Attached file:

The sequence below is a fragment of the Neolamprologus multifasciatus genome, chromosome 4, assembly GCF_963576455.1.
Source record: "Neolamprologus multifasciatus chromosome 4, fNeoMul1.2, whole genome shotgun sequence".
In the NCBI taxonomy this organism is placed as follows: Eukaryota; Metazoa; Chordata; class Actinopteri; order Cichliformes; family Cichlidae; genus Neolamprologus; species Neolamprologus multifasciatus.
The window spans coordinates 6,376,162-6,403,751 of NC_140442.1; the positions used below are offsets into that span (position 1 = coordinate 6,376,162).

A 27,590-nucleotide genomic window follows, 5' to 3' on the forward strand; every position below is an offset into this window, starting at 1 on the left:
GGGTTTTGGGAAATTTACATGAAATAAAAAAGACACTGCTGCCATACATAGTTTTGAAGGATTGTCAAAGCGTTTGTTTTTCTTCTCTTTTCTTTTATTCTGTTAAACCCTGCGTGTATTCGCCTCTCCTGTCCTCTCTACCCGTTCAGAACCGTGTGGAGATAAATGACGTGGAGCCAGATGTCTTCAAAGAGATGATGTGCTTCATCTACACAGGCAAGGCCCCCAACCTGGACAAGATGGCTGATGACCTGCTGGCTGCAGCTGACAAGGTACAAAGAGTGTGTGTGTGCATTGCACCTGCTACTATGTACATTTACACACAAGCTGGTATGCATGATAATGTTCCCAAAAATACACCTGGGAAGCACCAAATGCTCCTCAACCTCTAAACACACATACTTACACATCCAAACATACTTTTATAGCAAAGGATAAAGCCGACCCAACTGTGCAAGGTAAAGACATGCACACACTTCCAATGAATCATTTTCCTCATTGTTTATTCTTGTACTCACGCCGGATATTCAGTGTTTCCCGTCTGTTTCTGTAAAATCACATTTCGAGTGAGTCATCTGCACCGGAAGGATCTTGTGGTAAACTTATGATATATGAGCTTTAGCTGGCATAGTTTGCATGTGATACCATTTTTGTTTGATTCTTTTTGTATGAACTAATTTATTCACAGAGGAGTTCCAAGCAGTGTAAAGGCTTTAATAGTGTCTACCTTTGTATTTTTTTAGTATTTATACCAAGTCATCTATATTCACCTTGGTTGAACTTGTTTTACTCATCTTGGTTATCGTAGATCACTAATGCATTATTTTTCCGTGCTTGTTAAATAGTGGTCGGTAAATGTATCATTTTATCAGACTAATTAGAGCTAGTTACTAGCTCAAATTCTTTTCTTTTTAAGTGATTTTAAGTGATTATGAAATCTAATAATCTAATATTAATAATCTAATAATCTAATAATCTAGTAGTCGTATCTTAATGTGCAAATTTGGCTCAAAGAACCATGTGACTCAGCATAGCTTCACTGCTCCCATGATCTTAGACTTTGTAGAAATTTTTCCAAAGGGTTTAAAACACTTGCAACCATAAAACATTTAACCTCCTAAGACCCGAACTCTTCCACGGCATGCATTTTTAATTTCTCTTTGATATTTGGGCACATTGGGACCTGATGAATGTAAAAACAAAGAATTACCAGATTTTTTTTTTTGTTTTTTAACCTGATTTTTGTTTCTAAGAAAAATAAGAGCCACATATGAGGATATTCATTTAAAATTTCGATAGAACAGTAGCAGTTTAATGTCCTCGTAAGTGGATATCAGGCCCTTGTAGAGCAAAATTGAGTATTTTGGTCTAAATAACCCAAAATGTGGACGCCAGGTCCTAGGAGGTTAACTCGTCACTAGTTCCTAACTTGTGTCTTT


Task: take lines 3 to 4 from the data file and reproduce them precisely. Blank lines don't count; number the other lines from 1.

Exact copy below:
In the NCBI taxonomy this organism is placed as follows: Eukaryota; Metazoa; Chordata; class Actinopteri; order Cichliformes; family Cichlidae; genus Neolamprologus; species Neolamprologus multifasciatus.
The window spans coordinates 6,376,162-6,403,751 of NC_140442.1; the positions used below are offsets into that span (position 1 = coordinate 6,376,162).